Written by ggcahill on 01 Oct, 2005
Our Great Southern Railways journeys commenced at 10:10pm on Saturday August 20, when we boarded the Overland to take us to Adelaide for our connection with the Ghan. Spencer Street Station looked like a bombsite! (Have they forgotten about the Commonwealth Games next year?) The…Read More
Our Great Southern Railways journeys commenced at 10:10pm on Saturday August 20, when we boarded the Overland to take us to Adelaide for our connection with the Ghan. Spencer Street Station looked like a bombsite! (Have they forgotten about the Commonwealth Games next year?) The carriages were old, tired, and, once under way, noisy! Breakfast was one size fits all! We had bacon, eggs, sausages, and tomatoes with toast and tea or coffee. That was it. No choices! We arrived in Adelaide at 8am. The Ghan was scheduled to depart at 5:15pm but was delayed, as a smoker left the train for a quick fix when visitors were asked to leave. The doors were locked and they then had to work out how to get her back on! (Smoking is certainly a hazard, isn't it?)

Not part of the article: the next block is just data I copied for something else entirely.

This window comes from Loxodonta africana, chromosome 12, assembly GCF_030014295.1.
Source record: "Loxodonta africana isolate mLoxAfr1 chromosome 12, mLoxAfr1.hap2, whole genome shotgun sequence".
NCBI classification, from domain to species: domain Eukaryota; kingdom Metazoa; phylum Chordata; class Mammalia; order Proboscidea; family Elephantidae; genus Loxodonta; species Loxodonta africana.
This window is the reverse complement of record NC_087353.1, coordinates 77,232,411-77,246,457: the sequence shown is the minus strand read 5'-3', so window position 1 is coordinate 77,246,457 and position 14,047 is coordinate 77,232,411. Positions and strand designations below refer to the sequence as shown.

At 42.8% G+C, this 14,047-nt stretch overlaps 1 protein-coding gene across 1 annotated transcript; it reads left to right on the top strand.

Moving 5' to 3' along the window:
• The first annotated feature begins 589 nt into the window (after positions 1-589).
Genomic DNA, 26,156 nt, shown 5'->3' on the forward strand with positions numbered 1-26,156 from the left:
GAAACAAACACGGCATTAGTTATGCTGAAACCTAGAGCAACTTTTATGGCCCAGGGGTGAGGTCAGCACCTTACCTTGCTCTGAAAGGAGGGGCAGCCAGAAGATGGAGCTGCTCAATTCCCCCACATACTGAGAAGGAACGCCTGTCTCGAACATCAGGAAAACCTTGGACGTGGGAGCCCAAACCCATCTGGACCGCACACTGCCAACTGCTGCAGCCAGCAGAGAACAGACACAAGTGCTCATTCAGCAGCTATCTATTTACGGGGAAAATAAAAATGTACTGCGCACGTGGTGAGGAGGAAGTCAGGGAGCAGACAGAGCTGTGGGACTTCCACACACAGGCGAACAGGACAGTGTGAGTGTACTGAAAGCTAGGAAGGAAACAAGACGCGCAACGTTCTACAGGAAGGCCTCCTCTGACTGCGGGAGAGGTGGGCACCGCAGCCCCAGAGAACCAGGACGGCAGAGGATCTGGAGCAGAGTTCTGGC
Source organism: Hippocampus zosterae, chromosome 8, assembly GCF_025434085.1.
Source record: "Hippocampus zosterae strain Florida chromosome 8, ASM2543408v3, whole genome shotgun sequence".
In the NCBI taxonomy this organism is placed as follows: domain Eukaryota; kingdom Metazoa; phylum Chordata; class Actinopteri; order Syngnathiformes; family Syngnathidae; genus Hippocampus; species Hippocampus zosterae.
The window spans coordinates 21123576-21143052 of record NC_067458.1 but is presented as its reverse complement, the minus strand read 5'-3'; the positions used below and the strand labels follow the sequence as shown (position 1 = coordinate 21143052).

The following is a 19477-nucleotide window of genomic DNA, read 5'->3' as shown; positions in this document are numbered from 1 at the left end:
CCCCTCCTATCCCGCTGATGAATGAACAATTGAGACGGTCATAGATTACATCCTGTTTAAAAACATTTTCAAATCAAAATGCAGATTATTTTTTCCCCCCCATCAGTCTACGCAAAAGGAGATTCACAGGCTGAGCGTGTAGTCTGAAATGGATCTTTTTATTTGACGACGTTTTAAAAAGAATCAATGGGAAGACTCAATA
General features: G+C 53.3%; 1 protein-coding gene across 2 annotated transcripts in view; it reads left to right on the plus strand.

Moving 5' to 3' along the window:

The late departure translated into a late arrival in the Alice, 12:15pm instead of 11:55am. It was no big deal really. The service in Gold Kangaroo class and the standard of the carriages was well above that experienced on the Overland. Plastic laminate was replaced with wood panelling and loosely fitting bunks on the Overland were gone. Bunks had secure ladders and locked securely into place to ensure a minimum on rattling. However, if you get a choice, aim for a middle cabin. Those over the bogies get a lot of track noise and more movement.
Gold Kangaroo travellers also received a lapel badge, certificate, and daily newsletter. More important, though, for those travelling direct from Adelaide to Darwin, a lunch visit to the Alice Springs Desert Park was included. We broke our journey for a 2-week tour around the Alice, so we had to get to the Desert Park on our own. Not cheap, but worth the effort!